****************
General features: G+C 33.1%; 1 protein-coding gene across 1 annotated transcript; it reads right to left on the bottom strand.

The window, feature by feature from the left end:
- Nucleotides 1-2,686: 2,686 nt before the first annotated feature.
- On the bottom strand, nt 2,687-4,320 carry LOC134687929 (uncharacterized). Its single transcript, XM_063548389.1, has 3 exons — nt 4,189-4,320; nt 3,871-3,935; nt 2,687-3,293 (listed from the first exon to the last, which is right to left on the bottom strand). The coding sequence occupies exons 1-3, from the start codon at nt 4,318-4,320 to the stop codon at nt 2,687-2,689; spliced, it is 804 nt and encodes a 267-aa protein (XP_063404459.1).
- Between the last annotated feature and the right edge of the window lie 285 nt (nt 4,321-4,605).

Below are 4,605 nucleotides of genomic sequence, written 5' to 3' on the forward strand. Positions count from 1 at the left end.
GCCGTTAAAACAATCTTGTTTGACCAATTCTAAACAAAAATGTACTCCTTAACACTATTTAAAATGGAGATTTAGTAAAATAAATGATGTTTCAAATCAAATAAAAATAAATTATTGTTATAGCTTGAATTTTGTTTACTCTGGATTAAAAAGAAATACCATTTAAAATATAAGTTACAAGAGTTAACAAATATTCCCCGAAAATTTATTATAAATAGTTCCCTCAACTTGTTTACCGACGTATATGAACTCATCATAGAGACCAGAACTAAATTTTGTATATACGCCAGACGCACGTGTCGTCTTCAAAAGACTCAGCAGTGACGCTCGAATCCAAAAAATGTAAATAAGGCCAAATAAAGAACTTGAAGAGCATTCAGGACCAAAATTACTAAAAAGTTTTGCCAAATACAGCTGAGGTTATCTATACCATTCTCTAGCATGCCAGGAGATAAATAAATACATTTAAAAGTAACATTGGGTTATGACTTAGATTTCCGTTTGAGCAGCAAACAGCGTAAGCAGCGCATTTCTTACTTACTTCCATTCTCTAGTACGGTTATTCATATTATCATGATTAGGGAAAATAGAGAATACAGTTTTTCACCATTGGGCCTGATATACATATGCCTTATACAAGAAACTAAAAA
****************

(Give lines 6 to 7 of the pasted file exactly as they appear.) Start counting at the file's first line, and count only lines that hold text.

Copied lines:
Below are 4,605 nucleotides of genomic sequence, written 5' to 3' on the forward strand. Positions count from 1 at the left end.
GCCGTTAAAACAATCTTGTTTGACCAATTCTAAACAAAAATGTACTCCTTAACACTATTTAAAATGGAGATTTAGTAAAATAAATGATGTTTCAAATCAAATAAAAATAAATTATTGTTATAGCTTGAATTTTGTTTACTCTGGATTAAAAAGAAATACCATTTAAAATATAAGTTACAAGAGTTAACAAATATTCCCCGAAAATTTATTATAAATAGTTCCCTCAACTTGTTTACCGACGTATATGAACTCATCATAGAGACCAGAACTAAATTTTGTATATACGCCAGACGCACGTGTCGTCTTCAAAAGACTCAGCAGTGACGCTCGAATCCAAAAAATGTAAATAAGGCCAAATAAAGAACTTGAAGAGCATTCAGGACCAAAATTACTAAAAAGTTTTGCCAAATACAGCTGAGGTTATCTATACCATTCTCTAGCATGCCAGGAGATAAATAAATACATTTAAAAGTAACATTGGGTTATGACTTAGATTTCCGTTTGAGCAGCAAACAGCGTAAGCAGCGCATTTCTTACTTACTTCCATTCTCTAGTACGGTTATTCATATTATCATGATTAGGGAAAATAGAGAATACAGTTTTTCACCATTGGGCCTGATATACATATGCCTTATACAAGAAACTAAAAA